It seems odd to target the potential Defensive Player of the Year, but there’s some sense in the approach. If you had to rank Green’s defensive skills, No. 1 would be his ability to read the other nine guys on the court, No. 2 is his shot-blocking, No. 3 are his hands, and No. 4 is his ability to shut down anyone one-on-one. No. 4 is still a special trait, but it’s not quite as dominant or unique as Nos. 1-3. By forcing Green to actually guard their best offensive player, teams negate strength No. 1 and limit the impact of strength Nos. 2 and 3.

So what changed in the other 13 quarters? After a half to process Portland’s approach, the Warriors remembered that the Blazers play three self-checks on the wings in Maurice Harkless, Al-Farouq Aminu, and Evan Turner. They grew more daring at leaving those players open to flood help to Lillard and McCollum. Even when the Blazers tried to target Green again, he didn’t need to actually stop those guys as much as funnel them into the other Warrior defenders.

With all those bodies in the way, Lillard and McCollum couldn’t benefit from beating Green off the dribble anyway. Portland went away from the strategy, which freed Green to be his roaming self again. Portland couldn’t craft a lineup without at least one of those three bricklayers, so Green always had a “hiding place” from which to strike. And strike he did, over and over again.

The Blazers’ strategy made sense, but they didn’t have the personnel to carry it out. Teams can’t play wing players who can’t shoot because the Warriors are too good at closing off space away from the ball. It’s how they neutralized Tony Allen with Andrew Bogut in the 2015 Playoffs and it’s how they’ve neutralized countless teams thereafter. Opponents’ only chance is to force Green on their best perimeter player and space out with terrific shooters to prevent anyone else from helping.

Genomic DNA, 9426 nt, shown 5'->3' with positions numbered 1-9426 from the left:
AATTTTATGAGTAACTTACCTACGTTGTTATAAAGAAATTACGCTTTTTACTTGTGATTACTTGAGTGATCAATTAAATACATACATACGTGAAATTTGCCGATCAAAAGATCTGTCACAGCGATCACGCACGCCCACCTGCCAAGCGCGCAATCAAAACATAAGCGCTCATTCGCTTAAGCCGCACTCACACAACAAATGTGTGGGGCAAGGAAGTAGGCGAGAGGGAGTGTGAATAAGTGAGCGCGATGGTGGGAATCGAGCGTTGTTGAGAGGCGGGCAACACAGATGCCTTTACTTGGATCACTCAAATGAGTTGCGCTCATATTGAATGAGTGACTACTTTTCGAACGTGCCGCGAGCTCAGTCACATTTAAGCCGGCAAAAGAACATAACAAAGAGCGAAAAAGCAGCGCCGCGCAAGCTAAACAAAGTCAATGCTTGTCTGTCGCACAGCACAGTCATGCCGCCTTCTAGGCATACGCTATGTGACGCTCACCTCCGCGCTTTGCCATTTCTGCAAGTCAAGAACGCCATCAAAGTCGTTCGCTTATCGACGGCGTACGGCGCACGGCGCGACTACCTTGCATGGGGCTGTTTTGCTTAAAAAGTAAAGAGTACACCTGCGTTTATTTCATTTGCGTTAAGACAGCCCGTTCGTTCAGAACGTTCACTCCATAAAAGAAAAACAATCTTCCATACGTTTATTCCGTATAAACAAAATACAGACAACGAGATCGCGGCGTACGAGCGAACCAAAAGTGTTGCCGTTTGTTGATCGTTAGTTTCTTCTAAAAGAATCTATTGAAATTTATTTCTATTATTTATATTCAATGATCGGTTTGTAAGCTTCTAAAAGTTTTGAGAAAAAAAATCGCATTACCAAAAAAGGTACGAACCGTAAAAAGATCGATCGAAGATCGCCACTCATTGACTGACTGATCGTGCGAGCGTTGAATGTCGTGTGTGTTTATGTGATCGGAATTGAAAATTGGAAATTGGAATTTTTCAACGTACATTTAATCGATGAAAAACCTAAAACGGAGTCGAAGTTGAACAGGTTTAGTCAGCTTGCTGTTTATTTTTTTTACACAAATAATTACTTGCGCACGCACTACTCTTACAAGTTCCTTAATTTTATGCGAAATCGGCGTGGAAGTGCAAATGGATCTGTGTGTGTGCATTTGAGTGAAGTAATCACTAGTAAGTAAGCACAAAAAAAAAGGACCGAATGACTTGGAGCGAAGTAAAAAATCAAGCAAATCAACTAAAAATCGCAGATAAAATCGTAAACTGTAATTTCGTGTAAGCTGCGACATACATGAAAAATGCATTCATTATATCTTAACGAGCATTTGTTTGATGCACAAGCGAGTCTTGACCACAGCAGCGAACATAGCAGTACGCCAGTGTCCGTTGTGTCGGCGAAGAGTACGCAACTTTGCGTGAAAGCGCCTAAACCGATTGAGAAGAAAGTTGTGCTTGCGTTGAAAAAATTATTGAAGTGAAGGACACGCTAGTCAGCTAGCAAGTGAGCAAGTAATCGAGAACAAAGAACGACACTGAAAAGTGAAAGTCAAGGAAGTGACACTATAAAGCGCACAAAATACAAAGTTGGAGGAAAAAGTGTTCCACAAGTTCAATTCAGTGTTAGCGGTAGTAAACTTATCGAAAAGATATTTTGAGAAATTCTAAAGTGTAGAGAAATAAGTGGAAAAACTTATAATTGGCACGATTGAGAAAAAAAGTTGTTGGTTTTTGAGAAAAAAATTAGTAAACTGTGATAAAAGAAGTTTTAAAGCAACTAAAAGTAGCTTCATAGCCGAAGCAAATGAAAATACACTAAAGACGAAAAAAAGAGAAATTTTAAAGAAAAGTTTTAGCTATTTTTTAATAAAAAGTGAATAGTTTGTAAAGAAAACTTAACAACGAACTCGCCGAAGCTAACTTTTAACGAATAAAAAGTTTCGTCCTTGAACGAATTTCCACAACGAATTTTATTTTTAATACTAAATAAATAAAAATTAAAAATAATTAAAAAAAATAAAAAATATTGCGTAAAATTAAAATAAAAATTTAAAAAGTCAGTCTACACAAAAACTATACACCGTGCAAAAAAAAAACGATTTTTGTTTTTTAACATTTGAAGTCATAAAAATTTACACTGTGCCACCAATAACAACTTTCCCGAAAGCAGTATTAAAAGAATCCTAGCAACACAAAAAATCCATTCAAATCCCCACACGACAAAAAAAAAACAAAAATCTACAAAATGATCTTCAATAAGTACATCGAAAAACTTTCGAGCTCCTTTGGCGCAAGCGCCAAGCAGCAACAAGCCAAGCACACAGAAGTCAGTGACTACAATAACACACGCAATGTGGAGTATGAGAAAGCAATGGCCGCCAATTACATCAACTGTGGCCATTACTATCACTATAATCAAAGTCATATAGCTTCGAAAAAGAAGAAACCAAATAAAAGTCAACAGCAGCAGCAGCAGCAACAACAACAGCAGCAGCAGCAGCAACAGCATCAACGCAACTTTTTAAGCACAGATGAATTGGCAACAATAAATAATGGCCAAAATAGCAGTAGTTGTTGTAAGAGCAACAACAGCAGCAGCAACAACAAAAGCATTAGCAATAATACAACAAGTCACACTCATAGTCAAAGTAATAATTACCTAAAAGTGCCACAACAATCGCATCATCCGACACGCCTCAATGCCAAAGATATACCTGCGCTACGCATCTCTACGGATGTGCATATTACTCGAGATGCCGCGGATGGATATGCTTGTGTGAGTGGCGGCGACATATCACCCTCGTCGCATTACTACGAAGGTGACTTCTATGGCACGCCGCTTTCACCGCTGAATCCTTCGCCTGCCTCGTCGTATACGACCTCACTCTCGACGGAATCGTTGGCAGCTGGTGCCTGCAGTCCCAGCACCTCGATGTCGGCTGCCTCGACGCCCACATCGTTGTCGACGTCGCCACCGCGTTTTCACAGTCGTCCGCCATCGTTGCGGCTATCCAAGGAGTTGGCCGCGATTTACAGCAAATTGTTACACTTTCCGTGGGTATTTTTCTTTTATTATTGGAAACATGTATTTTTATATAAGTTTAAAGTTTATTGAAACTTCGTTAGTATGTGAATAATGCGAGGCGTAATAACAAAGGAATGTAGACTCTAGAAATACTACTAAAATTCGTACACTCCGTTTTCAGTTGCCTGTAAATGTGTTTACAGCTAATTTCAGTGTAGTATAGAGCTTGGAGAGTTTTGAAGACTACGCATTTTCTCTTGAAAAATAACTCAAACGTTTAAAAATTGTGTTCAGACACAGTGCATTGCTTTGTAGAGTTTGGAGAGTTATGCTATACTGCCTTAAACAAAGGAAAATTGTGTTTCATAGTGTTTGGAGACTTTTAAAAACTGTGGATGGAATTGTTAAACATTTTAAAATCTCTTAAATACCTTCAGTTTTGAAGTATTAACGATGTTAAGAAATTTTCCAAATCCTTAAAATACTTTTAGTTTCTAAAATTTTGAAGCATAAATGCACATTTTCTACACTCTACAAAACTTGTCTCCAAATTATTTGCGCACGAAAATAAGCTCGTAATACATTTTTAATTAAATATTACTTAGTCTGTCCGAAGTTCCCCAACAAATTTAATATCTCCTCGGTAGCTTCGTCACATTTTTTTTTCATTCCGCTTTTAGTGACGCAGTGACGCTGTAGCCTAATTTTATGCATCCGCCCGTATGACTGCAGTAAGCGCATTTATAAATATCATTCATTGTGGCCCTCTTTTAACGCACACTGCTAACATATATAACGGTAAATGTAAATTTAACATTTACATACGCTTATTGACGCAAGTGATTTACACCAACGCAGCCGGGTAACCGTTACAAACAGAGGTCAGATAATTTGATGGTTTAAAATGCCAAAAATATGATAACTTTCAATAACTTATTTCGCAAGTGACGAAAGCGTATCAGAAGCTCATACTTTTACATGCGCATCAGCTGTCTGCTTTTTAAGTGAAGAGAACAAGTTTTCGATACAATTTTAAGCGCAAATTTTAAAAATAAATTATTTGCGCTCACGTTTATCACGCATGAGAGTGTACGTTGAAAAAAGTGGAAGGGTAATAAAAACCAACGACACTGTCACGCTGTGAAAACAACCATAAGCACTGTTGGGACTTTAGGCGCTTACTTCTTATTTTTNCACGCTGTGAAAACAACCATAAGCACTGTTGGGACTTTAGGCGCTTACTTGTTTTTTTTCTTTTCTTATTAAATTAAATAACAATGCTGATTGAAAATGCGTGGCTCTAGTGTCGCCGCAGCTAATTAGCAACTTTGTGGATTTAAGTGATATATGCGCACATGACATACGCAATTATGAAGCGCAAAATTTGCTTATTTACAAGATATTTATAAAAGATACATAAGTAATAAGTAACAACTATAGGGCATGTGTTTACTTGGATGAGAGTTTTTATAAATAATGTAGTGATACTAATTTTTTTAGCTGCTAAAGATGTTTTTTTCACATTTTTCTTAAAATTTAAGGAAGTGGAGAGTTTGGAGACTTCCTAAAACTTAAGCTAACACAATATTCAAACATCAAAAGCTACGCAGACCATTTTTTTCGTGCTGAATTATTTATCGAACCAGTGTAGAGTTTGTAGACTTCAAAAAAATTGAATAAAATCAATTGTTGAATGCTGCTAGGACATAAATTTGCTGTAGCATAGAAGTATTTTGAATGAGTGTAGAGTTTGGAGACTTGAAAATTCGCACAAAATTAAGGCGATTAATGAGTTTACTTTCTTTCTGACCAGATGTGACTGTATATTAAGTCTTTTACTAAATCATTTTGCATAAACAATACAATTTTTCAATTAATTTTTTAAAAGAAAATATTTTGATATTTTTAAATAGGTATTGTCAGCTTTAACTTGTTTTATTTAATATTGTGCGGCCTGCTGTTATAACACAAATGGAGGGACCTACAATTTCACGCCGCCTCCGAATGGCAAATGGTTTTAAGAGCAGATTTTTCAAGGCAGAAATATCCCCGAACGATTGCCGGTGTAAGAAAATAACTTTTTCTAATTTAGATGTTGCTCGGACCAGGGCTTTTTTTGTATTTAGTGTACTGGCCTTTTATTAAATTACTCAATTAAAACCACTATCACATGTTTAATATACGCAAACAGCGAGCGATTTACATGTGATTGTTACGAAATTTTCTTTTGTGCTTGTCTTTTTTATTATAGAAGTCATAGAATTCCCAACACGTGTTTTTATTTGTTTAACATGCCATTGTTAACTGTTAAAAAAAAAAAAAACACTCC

Obviously, that strategy has ripple effects elsewhere. Playing more shooters usually means downsizing, which plays right into the Warriors’ game. There’s also the pesky problem of Kevin Durant zipping around as a Draymond lite, putting out fires at the rim and anywhere else when Green himself is beat.

But at least that’s better than letting Draymond dominate four games with absurd block and steal numbers, snarling and trash talking with every stop.

This is an entirely new paradigm in evaluating defenders in the modern age of basketball.

We once thought of great defensive players in one of two categories: shutdown wings and rim-protecting behemoths. This Defensive Player of the Year race features one of each of those: Kawhi Leonard in San Antonio and Rudy Gobert in Utah. Both guys are great at what they do and I take nothing away from them.